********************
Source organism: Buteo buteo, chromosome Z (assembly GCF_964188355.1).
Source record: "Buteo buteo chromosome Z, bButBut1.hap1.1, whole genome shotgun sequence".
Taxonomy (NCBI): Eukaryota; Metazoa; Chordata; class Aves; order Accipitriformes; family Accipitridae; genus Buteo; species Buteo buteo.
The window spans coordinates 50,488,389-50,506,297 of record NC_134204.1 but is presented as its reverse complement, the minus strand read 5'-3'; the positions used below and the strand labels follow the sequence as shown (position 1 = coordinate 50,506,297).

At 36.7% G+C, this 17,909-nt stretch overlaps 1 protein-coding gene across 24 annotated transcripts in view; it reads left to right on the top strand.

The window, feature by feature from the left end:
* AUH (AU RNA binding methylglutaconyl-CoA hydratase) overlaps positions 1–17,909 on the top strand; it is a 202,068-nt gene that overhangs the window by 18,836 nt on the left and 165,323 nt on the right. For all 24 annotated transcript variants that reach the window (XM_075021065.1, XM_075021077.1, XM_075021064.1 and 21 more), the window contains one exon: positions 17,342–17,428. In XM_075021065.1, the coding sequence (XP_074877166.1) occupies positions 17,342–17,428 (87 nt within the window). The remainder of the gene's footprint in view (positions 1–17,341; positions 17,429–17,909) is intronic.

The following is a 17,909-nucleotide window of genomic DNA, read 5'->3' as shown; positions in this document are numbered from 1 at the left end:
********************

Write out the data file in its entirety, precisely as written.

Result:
Source organism: Buteo buteo, chromosome Z (assembly GCF_964188355.1).
Source record: "Buteo buteo chromosome Z, bButBut1.hap1.1, whole genome shotgun sequence".
Taxonomy (NCBI): Eukaryota; Metazoa; Chordata; class Aves; order Accipitriformes; family Accipitridae; genus Buteo; species Buteo buteo.
The window spans coordinates 50,488,389-50,506,297 of record NC_134204.1 but is presented as its reverse complement, the minus strand read 5'-3'; the positions used below and the strand labels follow the sequence as shown (position 1 = coordinate 50,506,297).

At 36.7% G+C, this 17,909-nt stretch overlaps 1 protein-coding gene across 24 annotated transcripts in view; it reads left to right on the top strand.

The window, feature by feature from the left end:
* AUH (AU RNA binding methylglutaconyl-CoA hydratase) overlaps positions 1–17,909 on the top strand; it is a 202,068-nt gene that overhangs the window by 18,836 nt on the left and 165,323 nt on the right. For all 24 annotated transcript variants that reach the window (XM_075021065.1, XM_075021077.1, XM_075021064.1 and 21 more), the window contains one exon: positions 17,342–17,428. In XM_075021065.1, the coding sequence (XP_074877166.1) occupies positions 17,342–17,428 (87 nt within the window). The remainder of the gene's footprint in view (positions 1–17,341; positions 17,429–17,909) is intronic.

The following is a 17,909-nucleotide window of genomic DNA, read 5'->3' as shown; positions in this document are numbered from 1 at the left end: